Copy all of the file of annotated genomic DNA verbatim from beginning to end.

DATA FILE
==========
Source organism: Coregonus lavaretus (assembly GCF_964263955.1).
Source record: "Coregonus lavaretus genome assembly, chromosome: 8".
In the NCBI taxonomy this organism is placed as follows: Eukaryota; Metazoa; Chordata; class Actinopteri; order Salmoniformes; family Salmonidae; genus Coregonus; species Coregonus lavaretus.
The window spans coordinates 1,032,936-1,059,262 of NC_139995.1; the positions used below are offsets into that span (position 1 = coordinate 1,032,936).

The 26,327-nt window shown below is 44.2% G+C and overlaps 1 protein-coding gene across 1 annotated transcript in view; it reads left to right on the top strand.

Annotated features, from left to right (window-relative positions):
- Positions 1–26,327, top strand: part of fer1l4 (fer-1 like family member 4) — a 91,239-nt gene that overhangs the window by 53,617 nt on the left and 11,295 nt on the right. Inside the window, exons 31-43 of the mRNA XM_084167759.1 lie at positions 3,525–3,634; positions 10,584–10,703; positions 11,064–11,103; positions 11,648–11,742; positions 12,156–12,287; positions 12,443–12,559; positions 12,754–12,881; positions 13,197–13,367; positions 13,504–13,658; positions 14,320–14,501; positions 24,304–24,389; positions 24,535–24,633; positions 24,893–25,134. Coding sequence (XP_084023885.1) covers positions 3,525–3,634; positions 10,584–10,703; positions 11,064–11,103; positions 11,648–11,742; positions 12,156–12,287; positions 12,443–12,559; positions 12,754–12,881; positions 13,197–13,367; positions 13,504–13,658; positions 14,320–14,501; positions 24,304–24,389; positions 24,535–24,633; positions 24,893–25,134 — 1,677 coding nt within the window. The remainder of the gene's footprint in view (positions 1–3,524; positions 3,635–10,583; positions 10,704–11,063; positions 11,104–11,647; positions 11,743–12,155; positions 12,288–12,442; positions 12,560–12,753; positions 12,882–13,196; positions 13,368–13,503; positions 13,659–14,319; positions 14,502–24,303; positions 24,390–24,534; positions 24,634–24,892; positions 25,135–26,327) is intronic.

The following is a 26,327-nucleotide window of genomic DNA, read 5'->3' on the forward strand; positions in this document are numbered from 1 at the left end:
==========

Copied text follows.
Source organism: Coregonus lavaretus (assembly GCF_964263955.1).
Source record: "Coregonus lavaretus genome assembly, chromosome: 8".
In the NCBI taxonomy this organism is placed as follows: Eukaryota; Metazoa; Chordata; class Actinopteri; order Salmoniformes; family Salmonidae; genus Coregonus; species Coregonus lavaretus.
The window spans coordinates 1,032,936-1,059,262 of NC_139995.1; the positions used below are offsets into that span (position 1 = coordinate 1,032,936).

The 26,327-nt window shown below is 44.2% G+C and overlaps 1 protein-coding gene across 1 annotated transcript in view; it reads left to right on the top strand.

Annotated features, from left to right (window-relative positions):
- Positions 1–26,327, top strand: part of fer1l4 (fer-1 like family member 4) — a 91,239-nt gene that overhangs the window by 53,617 nt on the left and 11,295 nt on the right. Inside the window, exons 31-43 of the mRNA XM_084167759.1 lie at positions 3,525–3,634; positions 10,584–10,703; positions 11,064–11,103; positions 11,648–11,742; positions 12,156–12,287; positions 12,443–12,559; positions 12,754–12,881; positions 13,197–13,367; positions 13,504–13,658; positions 14,320–14,501; positions 24,304–24,389; positions 24,535–24,633; positions 24,893–25,134. Coding sequence (XP_084023885.1) covers positions 3,525–3,634; positions 10,584–10,703; positions 11,064–11,103; positions 11,648–11,742; positions 12,156–12,287; positions 12,443–12,559; positions 12,754–12,881; positions 13,197–13,367; positions 13,504–13,658; positions 14,320–14,501; positions 24,304–24,389; positions 24,535–24,633; positions 24,893–25,134 — 1,677 coding nt within the window. The remainder of the gene's footprint in view (positions 1–3,524; positions 3,635–10,583; positions 10,704–11,063; positions 11,104–11,647; positions 11,743–12,155; positions 12,288–12,442; positions 12,560–12,753; positions 12,882–13,196; positions 13,368–13,503; positions 13,659–14,319; positions 14,502–24,303; positions 24,390–24,534; positions 24,634–24,892; positions 25,135–26,327) is intronic.

The following is a 26,327-nucleotide window of genomic DNA, read 5'->3' on the forward strand; positions in this document are numbered from 1 at the left end: